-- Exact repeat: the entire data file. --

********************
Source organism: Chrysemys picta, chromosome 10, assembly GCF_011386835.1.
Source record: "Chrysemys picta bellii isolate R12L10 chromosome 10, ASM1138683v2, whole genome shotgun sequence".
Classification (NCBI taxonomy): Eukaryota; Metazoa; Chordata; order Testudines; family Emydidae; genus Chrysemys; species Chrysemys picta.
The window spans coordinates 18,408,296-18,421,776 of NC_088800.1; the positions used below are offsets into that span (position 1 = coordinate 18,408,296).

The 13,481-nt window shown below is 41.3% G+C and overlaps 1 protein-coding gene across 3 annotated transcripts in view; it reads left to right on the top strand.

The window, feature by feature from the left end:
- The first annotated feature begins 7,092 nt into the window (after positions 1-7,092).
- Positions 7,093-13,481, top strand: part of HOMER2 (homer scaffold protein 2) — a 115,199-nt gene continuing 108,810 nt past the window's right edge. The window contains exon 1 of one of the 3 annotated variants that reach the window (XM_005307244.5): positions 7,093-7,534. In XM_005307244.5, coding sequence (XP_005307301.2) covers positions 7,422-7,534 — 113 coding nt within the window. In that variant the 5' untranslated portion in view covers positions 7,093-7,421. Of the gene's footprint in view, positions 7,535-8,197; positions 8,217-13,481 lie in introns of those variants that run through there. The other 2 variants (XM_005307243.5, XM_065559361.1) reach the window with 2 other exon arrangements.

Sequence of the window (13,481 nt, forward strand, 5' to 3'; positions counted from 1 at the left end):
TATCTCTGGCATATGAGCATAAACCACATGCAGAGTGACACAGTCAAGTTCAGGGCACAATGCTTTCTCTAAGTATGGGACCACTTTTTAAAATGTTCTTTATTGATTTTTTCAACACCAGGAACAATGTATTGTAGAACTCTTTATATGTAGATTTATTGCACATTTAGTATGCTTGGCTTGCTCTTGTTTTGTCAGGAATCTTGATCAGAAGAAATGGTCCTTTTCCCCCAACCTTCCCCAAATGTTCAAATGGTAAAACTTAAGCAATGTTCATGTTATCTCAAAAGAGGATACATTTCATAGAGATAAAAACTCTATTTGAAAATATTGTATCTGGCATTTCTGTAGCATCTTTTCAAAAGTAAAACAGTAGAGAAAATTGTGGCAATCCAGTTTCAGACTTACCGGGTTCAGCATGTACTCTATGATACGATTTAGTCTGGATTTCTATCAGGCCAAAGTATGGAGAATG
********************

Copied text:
Source organism: Chrysemys picta, chromosome 10, assembly GCF_011386835.1.
Source record: "Chrysemys picta bellii isolate R12L10 chromosome 10, ASM1138683v2, whole genome shotgun sequence".
Classification (NCBI taxonomy): Eukaryota; Metazoa; Chordata; order Testudines; family Emydidae; genus Chrysemys; species Chrysemys picta.
The window spans coordinates 18,408,296-18,421,776 of NC_088800.1; the positions used below are offsets into that span (position 1 = coordinate 18,408,296).

The 13,481-nt window shown below is 41.3% G+C and overlaps 1 protein-coding gene across 3 annotated transcripts in view; it reads left to right on the top strand.

The window, feature by feature from the left end:
- The first annotated feature begins 7,092 nt into the window (after positions 1-7,092).
- Positions 7,093-13,481, top strand: part of HOMER2 (homer scaffold protein 2) — a 115,199-nt gene continuing 108,810 nt past the window's right edge. The window contains exon 1 of one of the 3 annotated variants that reach the window (XM_005307244.5): positions 7,093-7,534. In XM_005307244.5, coding sequence (XP_005307301.2) covers positions 7,422-7,534 — 113 coding nt within the window. In that variant the 5' untranslated portion in view covers positions 7,093-7,421. Of the gene's footprint in view, positions 7,535-8,197; positions 8,217-13,481 lie in introns of those variants that run through there. The other 2 variants (XM_005307243.5, XM_065559361.1) reach the window with 2 other exon arrangements.

Sequence of the window (13,481 nt, forward strand, 5' to 3'; positions counted from 1 at the left end):
TATCTCTGGCATATGAGCATAAACCACATGCAGAGTGACACAGTCAAGTTCAGGGCACAATGCTTTCTCTAAGTATGGGACCACTTTTTAAAATGTTCTTTATTGATTTTTTCAACACCAGGAACAATGTATTGTAGAACTCTTTATATGTAGATTTATTGCACATTTAGTATGCTTGGCTTGCTCTTGTTTTGTCAGGAATCTTGATCAGAAGAAATGGTCCTTTTCCCCCAACCTTCCCCAAATGTTCAAATGGTAAAACTTAAGCAATGTTCATGTTATCTCAAAAGAGGATACATTTCATAGAGATAAAAACTCTATTTGAAAATATTGTATCTGGCATTTCTGTAGCATCTTTTCAAAAGTAAAACAGTAGAGAAAATTGTGGCAATCCAGTTTCAGACTTACCGGGTTCAGCATGTACTCTATGATACGATTTAGTCTGGATTTCTATCAGGCCAAAGTATGGAGAATG